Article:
BRITAIN has just celebrated “Small Business Saturday”. Perhaps yesterday should have been declared “Multinational Monday”. Multinationals are often the engine of poverty reduction in under-developed countries; and they promote technology transfer and transform lives all around the world. Indeed, it is difficult to imagine what life would be like without them.
Of course, multinationals deserve moral censure when they behave unethically or are involved in cartel-like behaviour. However, we are in danger of creating a culture in the UK which is anti-multinational, anti-wealth and anti-bank, and the government is part of this problem.
Among a myriad of tax measures in the Autumn Statement, two stick out. The first is the tax proposals in relation to banks, and the second the so-called “Google tax”.
George Osborne’s bank tax announcement – that established banks will be restricted from fully offsetting losses since the financial crisis against their future profits when calculating corporation tax – is just one in a long line of tax measures that are counter to the rule of law or, at the very least, create dangerous policy uncertainty, thereby undermining Britain as an attractive place to do business. The basic principle of the corporation tax system is that profits over the long term should be taxed. This means that losses in one year should be offset against profits in another: to do otherwise would be to penalise firms that had volatile profits.
To restrict the extent to which losses can be offset against profits is bad enough. To single out four or five businesses is an abuse of government power. Arbitrary and retrospective changes to corporation tax are likely to make it more difficult for banks to accumulate capital, will raise the return that banks want on their capital, and will reduce the level of bank lending. The changes are also expected to increase the government’s current tax take, while reducing receipts a few years hence. This is an imprudent way to run fiscal policy.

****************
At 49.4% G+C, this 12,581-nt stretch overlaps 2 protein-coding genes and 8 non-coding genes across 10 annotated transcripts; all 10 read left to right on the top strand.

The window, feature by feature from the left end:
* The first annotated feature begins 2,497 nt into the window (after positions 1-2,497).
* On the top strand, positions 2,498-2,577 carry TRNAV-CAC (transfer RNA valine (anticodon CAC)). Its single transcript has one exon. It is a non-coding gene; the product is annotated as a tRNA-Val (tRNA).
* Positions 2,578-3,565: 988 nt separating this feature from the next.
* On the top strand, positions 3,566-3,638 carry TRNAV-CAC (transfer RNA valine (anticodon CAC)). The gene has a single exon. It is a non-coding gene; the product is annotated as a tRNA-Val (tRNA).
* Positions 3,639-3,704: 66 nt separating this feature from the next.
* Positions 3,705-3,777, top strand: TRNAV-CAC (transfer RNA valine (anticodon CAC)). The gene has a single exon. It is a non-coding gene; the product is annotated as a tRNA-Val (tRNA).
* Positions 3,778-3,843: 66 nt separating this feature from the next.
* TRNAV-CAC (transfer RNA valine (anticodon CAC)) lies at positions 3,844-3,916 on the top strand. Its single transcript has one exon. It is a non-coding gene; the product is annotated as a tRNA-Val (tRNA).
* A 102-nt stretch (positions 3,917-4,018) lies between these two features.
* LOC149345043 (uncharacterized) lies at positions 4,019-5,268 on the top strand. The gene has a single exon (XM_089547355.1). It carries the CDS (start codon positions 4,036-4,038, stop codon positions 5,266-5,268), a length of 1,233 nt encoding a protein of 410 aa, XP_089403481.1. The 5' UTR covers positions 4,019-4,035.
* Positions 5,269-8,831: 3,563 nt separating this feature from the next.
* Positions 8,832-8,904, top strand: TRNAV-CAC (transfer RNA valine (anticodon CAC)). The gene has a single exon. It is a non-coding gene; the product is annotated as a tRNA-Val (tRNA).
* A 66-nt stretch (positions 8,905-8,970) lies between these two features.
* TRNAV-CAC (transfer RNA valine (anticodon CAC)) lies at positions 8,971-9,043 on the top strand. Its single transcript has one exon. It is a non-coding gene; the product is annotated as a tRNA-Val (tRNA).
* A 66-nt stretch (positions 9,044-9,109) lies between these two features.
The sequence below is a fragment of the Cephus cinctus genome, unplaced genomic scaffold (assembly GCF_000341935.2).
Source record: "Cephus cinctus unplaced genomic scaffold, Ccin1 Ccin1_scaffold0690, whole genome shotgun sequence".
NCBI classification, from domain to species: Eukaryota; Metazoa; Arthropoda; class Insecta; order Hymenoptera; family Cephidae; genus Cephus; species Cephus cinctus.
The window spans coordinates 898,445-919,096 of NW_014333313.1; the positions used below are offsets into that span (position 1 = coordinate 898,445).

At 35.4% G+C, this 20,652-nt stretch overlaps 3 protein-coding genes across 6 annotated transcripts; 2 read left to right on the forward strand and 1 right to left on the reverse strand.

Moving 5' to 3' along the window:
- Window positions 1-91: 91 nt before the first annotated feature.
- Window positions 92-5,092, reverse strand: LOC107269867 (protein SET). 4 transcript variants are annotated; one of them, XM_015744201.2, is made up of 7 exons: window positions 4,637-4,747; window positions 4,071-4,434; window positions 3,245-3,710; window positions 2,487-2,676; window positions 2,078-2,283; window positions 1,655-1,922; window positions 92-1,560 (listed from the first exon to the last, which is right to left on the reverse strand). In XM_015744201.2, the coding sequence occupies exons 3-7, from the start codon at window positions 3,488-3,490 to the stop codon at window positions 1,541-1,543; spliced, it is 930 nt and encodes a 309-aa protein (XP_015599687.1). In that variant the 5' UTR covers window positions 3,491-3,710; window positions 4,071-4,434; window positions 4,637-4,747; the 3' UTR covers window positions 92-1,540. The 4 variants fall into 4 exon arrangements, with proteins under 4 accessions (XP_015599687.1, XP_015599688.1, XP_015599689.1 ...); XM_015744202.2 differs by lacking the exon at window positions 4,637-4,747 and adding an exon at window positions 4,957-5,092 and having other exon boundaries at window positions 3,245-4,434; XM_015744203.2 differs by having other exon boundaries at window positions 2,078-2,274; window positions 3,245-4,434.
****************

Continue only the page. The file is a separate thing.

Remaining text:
The other measure is a proposed additional tax on profits diverted from the UK to low-tax jurisdictions. More detail about this is expected in the coming days. However, on face value, it is difficult to know what it could achieve. Currently, if profits are diverted according to the agreed international principles by which our tax system operates, then no tax is due in the UK; if they are diverted by other means, tax would be due. Insofar as these things are subjective, HMRC can dispute the matter, using the courts if necessary. How will the new approach differ?
We do need a new corporate tax system. We should move back to taxing a company’s owners directly according to their own tax position, rather than taxing a company in the country in which it is purported to earn its profits.
Meanwhile, we need stability. The bank tax is designed to raise serious money – though at the expense of revenue that will not be raised in the 2020s. The fact that the “Google tax” is only expected to raise £300m a year suggests that it is just political posturing. In other words, the government is promoting the impression of instability in the tax system, and trying to create a climate that is hostile to big business, simply to improve its standing in the polls. In the long term, such approaches are bad for Britain’s prosperity and bad for any party that wishes to garner votes on a pro-business, pro-prosperity ticket.